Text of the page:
Route de Cidres recommendations?
We are thinking we might take a Sunday while in Montreal and drive the routes tasting a variety of cidres. Any good places we should stop for lunch? Does anyone have particularly favorite cidre spots?
I will assume you have already received the route des cidres document. I did the road last year and it was well worth, I would start with Hemingford and cidrerie du minot (sparkling and light ciders) and la face cachée (they now make sparkling cider!) and make my way up north.
Make sure you check out verger Henryville, little known but well worth it.
*Most* cidres in Rougement/Mont St-Hilaire/St-Grégoire are *typically* of lesser quality exciting as their main business is selling apples but Michel Jodoin (who does cider alone) on the south east side of rougemont is quite special, especially their sparkling red cidre. This is not strawberry flavoured cidre as you'll find elsewhere, but cidre made from apples with red pulp.
I would end the trip with Clos St-Denis, another top shelf Ice Cider. They also have a winery.
For lunch (and dinner), your options are numerous along the Richelieu river or you can create your own lunch from the Cheese makers that are close some to the cider houses. Many cidermakers have pic-nic areas or their own restaurants or delis with "terroir" products.
Finally for supper you can head to Chambly, switch to beer and visit fourquet-fourchette, the restaurant for Unibroue which features old nouvelle-france cuisine by the Richelieu river
Thank you so much! We so look forward to our trip and seeing the countryside outside Montreal if ever so briefly.
I love Pinnacle. Here's an excerpt from my report on a visit to Pinnacle's tasting room:
Ice cider, the apple equivalent of ice wine, was invented by Quebec vintner Christian Barthomeuf in 1989. Apples are picked after the first frost, which creates the concentration of sugars that gives the cider its intense, aromatic flavor. Fermented for eight months, it takes the juice of about eighty apples to yield a 375 cl. bottle (a half wine bottle). Ice cider, to me, conveys the quintessence of appleness. Best consumed as an aperitif or a dessert wine, ice cider can be treated like a Sauternes or a Muscat. Of four or five ice ciders I tried, Pinnacle was by far my favorite, as I found all the others a bit too sweet. Pinnacle is sweet, for sure, but it seems to strike a Platonic balance. Barthomeuf is the cidermaster for Pinnacle as well as La Face Cachée de la Pomme. At about $22-25 Canadian per half bottle for most brands, ice cider is definitely a luxury item.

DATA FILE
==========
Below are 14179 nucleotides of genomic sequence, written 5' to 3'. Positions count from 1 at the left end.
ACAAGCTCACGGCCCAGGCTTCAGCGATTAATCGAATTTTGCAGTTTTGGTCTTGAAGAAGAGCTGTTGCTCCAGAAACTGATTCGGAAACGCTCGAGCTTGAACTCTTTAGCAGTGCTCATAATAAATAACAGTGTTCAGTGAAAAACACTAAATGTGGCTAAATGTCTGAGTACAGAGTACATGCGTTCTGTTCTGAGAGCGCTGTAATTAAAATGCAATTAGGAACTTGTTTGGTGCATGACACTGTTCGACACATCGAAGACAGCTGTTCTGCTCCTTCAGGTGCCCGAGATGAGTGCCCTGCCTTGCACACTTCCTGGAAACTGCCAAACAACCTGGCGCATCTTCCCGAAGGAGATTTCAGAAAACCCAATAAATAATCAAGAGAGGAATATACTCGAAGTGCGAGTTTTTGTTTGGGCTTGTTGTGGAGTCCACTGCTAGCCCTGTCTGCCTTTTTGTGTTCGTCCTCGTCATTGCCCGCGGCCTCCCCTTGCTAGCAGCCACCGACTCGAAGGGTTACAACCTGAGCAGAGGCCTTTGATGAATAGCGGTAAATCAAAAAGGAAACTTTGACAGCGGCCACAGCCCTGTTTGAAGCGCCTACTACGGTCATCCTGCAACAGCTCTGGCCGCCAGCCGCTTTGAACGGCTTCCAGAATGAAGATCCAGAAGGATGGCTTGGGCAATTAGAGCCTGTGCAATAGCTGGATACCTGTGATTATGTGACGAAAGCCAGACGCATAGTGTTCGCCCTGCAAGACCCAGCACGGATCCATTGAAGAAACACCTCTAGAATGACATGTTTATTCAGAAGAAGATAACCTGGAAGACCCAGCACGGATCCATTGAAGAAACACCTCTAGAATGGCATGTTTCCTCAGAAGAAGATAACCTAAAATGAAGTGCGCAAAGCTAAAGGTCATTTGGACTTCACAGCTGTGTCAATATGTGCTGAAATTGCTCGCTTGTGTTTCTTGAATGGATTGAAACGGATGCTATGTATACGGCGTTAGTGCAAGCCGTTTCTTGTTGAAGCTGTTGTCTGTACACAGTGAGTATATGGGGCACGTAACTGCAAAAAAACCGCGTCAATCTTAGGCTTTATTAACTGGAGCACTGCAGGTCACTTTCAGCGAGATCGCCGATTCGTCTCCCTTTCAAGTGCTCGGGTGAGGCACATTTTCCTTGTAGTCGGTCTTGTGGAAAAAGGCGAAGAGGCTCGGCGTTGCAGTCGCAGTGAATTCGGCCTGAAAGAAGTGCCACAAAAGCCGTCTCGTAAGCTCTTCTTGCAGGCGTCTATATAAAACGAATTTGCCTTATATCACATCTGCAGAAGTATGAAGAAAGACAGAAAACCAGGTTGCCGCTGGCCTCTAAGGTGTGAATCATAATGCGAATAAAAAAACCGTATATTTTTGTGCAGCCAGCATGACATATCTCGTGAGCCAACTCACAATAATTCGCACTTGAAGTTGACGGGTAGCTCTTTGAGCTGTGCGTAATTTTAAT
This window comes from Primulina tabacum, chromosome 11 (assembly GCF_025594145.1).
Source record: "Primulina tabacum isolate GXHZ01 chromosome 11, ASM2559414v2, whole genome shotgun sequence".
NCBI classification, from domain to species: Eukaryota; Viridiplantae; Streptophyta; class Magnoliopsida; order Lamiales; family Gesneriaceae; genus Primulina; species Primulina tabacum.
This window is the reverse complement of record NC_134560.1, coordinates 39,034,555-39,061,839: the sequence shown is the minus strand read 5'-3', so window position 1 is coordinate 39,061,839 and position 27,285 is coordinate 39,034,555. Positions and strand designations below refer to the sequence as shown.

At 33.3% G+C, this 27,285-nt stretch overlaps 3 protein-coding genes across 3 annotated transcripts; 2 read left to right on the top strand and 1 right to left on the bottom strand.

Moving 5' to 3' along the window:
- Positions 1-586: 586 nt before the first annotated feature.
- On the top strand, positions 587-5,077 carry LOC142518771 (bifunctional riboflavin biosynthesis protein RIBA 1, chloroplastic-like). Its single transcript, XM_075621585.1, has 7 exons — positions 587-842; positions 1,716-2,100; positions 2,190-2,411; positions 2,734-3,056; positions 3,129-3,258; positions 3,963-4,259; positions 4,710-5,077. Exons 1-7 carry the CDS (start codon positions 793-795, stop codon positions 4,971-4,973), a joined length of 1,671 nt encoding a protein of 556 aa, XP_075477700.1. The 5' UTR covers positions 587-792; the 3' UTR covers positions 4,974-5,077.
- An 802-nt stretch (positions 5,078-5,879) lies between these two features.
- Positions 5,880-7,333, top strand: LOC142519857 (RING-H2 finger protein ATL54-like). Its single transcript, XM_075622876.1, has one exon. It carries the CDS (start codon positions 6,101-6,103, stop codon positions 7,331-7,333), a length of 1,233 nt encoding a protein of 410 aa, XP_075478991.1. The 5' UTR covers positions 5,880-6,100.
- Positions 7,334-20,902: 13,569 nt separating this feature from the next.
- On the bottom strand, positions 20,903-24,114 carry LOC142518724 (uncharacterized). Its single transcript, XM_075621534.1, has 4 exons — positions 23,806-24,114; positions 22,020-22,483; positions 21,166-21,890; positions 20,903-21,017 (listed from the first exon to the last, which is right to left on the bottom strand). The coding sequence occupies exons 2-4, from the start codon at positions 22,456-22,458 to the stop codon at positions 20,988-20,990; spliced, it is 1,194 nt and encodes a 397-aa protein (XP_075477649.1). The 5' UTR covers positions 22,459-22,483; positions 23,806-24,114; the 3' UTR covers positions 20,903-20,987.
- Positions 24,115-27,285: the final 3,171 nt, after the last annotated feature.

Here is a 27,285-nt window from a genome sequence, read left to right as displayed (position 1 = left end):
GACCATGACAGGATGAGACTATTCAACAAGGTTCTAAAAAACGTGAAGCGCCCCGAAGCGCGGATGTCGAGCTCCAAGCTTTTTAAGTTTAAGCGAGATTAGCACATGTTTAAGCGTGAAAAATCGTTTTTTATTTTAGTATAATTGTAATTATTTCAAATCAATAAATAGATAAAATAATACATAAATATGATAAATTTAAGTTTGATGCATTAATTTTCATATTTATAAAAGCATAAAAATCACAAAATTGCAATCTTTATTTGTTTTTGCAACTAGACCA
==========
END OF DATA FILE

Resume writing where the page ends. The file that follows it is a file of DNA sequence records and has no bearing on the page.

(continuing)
At the Pinnacle tasting room we were greeted by Karolyn, the charming young woman who poured and described the products. In addition to the regular ice cider, which accounts for most of their production, they also offer a sparkling version and a special reserve. The special reserve, which blends six varieties of apple and requires over one hundred apples to compose a bottle actually disappointed. Described as having a “warm, caramel, baked apple flavor,” it was just too sweet for me. The sparkling version, a Pinnacle exclusive, was pleasant, but ultimately the original ice cider rules.
Ice Cider is one of Quebec’s great gifts to mankind, and as it is difficult to find elsewhere, visitors to the province owe it to themselves to pick up a bottle or two.
After our cider tasting we stopped off in Frelighsburg for lunch at The General Store, a place that Karolyn had recommended, informing us that they were famous for their maple syrup pie. Naturally, the menu listed “Our Famous Maple Syrup Pie.” I had no choice but to try it, despite my lukewarm attitude toward maple syrup. I’m a sucker for these kinds of claims to fame. If the menu had listed “Our Famous Sea Cucumber Pie” I might have tried that too. Anyway, to call the pie pathologically sweet would be an understatement. Granted, I know from experience, having traveled in India and Latin America, that there are billions of people who would revel in such sweet overkill.